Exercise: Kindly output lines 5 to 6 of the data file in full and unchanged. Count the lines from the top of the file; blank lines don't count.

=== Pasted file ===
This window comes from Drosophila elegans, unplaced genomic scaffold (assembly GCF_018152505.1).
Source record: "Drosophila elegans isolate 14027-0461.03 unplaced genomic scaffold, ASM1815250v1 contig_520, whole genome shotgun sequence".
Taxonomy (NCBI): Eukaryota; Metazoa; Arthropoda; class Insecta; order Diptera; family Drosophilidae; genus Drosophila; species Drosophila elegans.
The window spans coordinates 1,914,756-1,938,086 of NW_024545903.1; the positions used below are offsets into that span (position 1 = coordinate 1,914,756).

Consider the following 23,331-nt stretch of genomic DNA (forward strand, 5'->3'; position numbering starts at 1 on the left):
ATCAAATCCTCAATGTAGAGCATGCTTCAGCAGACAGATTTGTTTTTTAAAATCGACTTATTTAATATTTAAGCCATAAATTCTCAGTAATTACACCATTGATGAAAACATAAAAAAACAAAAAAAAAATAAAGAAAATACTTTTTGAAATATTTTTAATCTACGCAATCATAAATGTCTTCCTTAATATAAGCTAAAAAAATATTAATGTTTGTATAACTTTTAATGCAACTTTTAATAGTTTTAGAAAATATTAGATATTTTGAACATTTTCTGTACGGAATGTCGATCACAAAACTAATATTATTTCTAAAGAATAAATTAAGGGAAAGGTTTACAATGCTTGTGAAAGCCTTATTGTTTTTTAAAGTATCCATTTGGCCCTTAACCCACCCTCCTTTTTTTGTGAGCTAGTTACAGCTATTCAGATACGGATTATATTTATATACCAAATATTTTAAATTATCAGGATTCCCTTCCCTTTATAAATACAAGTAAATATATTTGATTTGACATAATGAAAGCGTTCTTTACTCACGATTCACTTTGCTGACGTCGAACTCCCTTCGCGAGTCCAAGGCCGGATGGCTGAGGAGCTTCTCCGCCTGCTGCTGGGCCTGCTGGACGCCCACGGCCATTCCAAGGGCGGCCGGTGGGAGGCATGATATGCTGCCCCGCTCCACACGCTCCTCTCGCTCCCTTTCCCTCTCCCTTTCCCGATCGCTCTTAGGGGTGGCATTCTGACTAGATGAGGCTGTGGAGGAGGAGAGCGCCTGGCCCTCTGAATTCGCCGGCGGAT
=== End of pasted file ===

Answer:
Consider the following 23,331-nt stretch of genomic DNA (forward strand, 5'->3'; position numbering starts at 1 on the left):
ATCAAATCCTCAATGTAGAGCATGCTTCAGCAGACAGATTTGTTTTTTAAAATCGACTTATTTAATATTTAAGCCATAAATTCTCAGTAATTACACCATTGATGAAAACATAAAAAAACAAAAAAAAAATAAAGAAAATACTTTTTGAAATATTTTTAATCTACGCAATCATAAATGTCTTCCTTAATATAAGCTAAAAAAATATTAATGTTTGTATAACTTTTAATGCAACTTTTAATAGTTTTAGAAAATATTAGATATTTTGAACATTTTCTGTACGGAATGTCGATCACAAAACTAATATTATTTCTAAAGAATAAATTAAGGGAAAGGTTTACAATGCTTGTGAAAGCCTTATTGTTTTTTAAAGTATCCATTTGGCCCTTAACCCACCCTCCTTTTTTTGTGAGCTAGTTACAGCTATTCAGATACGGATTATATTTATATACCAAATATTTTAAATTATCAGGATTCCCTTCCCTTTATAAATACAAGTAAATATATTTGATTTGACATAATGAAAGCGTTCTTTACTCACGATTCACTTTGCTGACGTCGAACTCCCTTCGCGAGTCCAAGGCCGGATGGCTGAGGAGCTTCTCCGCCTGCTGCTGGGCCTGCTGGACGCCCACGGCCATTCCAAGGGCGGCCGGTGGGAGGCATGATATGCTGCCCCGCTCCACACGCTCCTCTCGCTCCCTTTCCCTCTCCCTTTCCCGATCGCTCTTAGGGGTGGCATTCTGACTAGATGAGGCTGTGGAGGAGGAGAGCGCCTGGCCCTCTGAATTCGCCGGCGGAT